Private equity firms are playing a role in the evolution of education from traditional brick and mortar schools to online distribution platforms that deliver lessons to underserved students. Digital
A string of recent acquisitions show that many private equity firms are developing an interest in digital models and products within the education sector. Just this week, European buyout firm Permira made its first transaction in the sub-sector, acquiring Renaissance Learning, a producer of technology-based school improvement and student assessment programs for kindergarten through grade 12 schools, for $440 million cash.
“K-12 digital curriculum is a market area that started 10 years ago, became real five years ago and only now are you beginning to have companies that are winners and losers, companies that have meaningful amounts of revenue. There’s going to be some interesting M&A activity in the space,” Weld North vice chairman Steve Berger said. “I think the first driver is the incredible efficacy of these programs for particular populations of kids.”
Private equity firms have not limited themselves to K through 12th grade curriculums. In July, Providence Equity Partners acquired higher education communications platform Blackboard for $1.64 billion. Hellman & Friedman bought software company Sungard’s higher education businesses in August for $1.78 billion.
There has been a growing demand for products that allow students in rural or underserved regions to learn remotely, which has accounted for the rapid growth of the sector, according to several sources.
Creating a great K-12 digital curriculum company requires a growth-capital orientation to investing.
Meeting growing demand in remote areas through standard classroom strategies and curriculums is either impossible or insurmountably expensive for many school districts. The development of companies and products that meet that demand presents a growth opportunity for private equity and venture capital firms, sources said.
“Creating a great K-12 digital curriculum company requires a growth-capital orientation to investing,” Berger said. Textbook companies, whose products typically indicate the direction of nationwide curriculum, have also been moving into the sector, he added.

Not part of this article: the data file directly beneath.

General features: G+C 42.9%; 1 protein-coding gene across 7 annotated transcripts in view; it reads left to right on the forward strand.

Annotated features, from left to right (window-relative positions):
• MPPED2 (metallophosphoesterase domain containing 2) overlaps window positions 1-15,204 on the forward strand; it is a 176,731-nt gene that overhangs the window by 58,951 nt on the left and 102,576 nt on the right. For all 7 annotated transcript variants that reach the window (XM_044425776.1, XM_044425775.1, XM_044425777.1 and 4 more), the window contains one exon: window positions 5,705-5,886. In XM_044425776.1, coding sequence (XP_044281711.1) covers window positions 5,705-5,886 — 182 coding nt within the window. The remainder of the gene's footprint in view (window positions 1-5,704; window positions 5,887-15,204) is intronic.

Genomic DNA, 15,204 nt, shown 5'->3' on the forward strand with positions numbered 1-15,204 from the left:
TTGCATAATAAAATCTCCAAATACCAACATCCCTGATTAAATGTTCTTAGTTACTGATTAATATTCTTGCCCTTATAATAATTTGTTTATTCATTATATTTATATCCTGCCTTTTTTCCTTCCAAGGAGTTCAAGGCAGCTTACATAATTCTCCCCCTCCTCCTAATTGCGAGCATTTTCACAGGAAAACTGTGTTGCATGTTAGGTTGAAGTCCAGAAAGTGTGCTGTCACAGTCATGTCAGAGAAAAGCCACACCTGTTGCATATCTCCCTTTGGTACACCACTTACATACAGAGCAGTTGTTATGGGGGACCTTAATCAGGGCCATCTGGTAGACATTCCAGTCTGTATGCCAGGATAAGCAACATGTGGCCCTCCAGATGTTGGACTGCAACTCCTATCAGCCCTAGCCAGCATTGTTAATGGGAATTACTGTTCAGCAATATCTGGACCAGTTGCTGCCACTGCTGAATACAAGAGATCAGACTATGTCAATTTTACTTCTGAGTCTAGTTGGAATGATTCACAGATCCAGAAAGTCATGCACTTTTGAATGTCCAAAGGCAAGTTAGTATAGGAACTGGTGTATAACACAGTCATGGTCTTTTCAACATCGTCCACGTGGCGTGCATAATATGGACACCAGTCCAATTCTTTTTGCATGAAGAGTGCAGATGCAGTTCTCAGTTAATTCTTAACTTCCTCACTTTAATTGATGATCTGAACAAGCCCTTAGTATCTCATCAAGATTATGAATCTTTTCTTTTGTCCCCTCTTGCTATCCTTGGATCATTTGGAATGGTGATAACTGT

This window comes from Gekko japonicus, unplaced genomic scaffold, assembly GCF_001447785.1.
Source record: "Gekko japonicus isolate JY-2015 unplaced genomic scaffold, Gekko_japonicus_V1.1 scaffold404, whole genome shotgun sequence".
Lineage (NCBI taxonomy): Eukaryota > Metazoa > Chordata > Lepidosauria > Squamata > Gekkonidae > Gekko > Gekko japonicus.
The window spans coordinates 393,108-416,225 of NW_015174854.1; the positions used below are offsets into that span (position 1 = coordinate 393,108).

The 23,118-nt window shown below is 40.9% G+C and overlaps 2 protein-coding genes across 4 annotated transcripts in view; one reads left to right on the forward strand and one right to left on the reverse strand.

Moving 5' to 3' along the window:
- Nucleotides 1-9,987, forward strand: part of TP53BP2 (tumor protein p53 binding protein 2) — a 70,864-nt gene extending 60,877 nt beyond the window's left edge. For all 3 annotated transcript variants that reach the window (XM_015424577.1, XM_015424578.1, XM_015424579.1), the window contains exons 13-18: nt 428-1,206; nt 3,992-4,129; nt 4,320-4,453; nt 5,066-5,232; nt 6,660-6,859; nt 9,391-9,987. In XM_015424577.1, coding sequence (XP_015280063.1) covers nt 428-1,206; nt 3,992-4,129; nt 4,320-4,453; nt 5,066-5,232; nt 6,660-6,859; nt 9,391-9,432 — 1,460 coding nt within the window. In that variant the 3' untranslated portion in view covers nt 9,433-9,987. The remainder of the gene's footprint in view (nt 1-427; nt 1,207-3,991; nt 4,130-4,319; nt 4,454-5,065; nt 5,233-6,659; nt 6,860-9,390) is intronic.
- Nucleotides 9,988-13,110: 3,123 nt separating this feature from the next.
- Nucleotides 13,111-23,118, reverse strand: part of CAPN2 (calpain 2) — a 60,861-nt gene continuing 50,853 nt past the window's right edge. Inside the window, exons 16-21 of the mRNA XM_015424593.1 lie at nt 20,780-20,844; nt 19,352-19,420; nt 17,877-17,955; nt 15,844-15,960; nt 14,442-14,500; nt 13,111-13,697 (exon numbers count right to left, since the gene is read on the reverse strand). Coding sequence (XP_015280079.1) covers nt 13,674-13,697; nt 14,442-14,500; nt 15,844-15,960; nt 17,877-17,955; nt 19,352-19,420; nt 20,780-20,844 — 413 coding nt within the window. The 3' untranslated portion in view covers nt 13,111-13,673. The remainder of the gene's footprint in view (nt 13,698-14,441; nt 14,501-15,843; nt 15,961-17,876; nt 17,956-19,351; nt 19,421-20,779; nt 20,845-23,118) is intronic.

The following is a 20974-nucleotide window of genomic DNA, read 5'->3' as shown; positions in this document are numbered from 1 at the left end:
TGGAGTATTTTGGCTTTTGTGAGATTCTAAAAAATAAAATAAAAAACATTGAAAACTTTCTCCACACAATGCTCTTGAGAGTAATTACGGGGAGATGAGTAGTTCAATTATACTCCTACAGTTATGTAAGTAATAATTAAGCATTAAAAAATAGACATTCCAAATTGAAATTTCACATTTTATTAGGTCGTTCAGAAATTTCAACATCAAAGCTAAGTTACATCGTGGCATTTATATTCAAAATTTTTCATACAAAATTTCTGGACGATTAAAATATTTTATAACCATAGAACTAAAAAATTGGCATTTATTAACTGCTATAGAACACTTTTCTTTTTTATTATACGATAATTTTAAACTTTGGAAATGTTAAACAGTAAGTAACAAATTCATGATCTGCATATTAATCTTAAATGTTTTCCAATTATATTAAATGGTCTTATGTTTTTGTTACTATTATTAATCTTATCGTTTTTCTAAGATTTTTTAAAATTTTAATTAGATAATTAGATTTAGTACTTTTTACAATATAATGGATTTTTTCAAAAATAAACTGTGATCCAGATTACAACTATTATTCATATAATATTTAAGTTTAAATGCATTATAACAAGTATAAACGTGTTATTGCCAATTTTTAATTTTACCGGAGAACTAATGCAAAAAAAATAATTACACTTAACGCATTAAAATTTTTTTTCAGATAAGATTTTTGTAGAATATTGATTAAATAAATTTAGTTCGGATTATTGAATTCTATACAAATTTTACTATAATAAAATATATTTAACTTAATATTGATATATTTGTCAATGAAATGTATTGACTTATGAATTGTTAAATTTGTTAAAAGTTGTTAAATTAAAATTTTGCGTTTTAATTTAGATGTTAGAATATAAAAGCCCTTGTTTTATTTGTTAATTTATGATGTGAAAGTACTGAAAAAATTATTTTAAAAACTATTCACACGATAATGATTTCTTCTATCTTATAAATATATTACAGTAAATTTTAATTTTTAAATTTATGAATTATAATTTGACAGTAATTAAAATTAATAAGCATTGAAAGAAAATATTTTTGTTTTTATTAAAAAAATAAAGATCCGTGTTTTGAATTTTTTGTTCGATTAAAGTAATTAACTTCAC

Schools are looking and saying, 'How do we get some of that utility with spending less money?' and we're seeing a lot of that with our digital products.
“Schools are looking and saying, ’How do we get some of that utility with spending less money?’, and we’re seeing a lot of that with our digital products,” Veronis Suhler Stevenson partner David Bainbridge said. “It’s a more efficient, cheaper solution for school. From a business model perspective, for us … it tends to have higher profits.
VSS has several holdings in the sector, including Cambium Learning Group, which provides intervention curricula, educational technologies and specialized for students in pre-K-12, and Vault.com, which helps institutions place students in careers post-graduation.
Despite high growth potential, billion-dollar private equity deals like Blackboard and Sungard will likely remain outliers within the sub-sector. Weld North’s acquisition of Education2020 was reportedly valued around $50 million.
“The major reason it will be the rare major private equity firm that plays in this space is because there’s not that many big companies [to buy] and it’s really an industry for growth capital,” Berger said. “If we succeed at that goal, we will build a relatively interesting and valuable portfolio of companies … And how we get out that, how we monetise that, time will tell, it will never be an easy space to put a lot of leverage on.”